- Assignments are generally your assessments. The evaluation at the end of each module may be formative, resulting in feedback on informal student work, or summative, resulting in a grade. Rubrics are also a good way to share your expectations for participation, projects, and other assignments.
- Additional details can be found on our Learning Assessments page.
Montclair State Modifiable Course Template
The Montclair State Modifiable Course Template is aligned to the OCIA Course Design model. It’s set up using learning modules by week to provide a structure you can customize for your courses. The course template contains essential components guided by research-based standards of quality, including Quality Matters’ Rubrics and Rubric for Online Instruction from California State Chico.
It can be imported from the Canvas Course Commons into your course(s). The template may be modified for multiple weeks by adding or removing modules as you see fit.
Using the course template allows you to start with a learner-centered interactive course structure and customize it. The items below are included in the template are generally recommended for online and hybrid courses:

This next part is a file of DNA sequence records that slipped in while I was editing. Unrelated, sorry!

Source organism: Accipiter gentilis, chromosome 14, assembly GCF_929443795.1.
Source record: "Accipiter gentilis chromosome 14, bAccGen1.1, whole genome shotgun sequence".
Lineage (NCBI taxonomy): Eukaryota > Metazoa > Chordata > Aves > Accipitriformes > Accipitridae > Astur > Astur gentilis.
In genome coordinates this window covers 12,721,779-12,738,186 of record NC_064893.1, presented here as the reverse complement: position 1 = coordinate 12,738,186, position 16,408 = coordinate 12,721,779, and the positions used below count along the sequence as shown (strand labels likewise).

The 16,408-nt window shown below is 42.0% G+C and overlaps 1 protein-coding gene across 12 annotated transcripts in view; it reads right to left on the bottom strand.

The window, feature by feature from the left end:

Welcome: This is a Canvas page marked as the “home page” of your course. It includes a brief introduction and overview of the course structure and expectations. It’s particularly important when a course starts so that students feel welcome and are provided some guidance on how to get started in a course.
Syllabus: Contains all relevant course information and a downloadable version of the syllabus. This should include faculty information; the course introduction and course goals/objectives; required textbooks (if applicable); weekly schedule; assessment and grading system, etc.
Q & A Discussion: This is a discussion area where students get to know each other and post general questions or FAQs.
Learning Modules: Presents weekly learning modules of instruction. Each learning module contains an orientation (module overview, learning objectives, and requirements), subject content, interaction, and assessment. Some courses are designed in 8 weeks so that they can use 1 module to represent 2 weeks in a traditional semester. Many online program courses follow an 8-week structure.
A public version of the template is accessible: Modifiable Course Template (Public)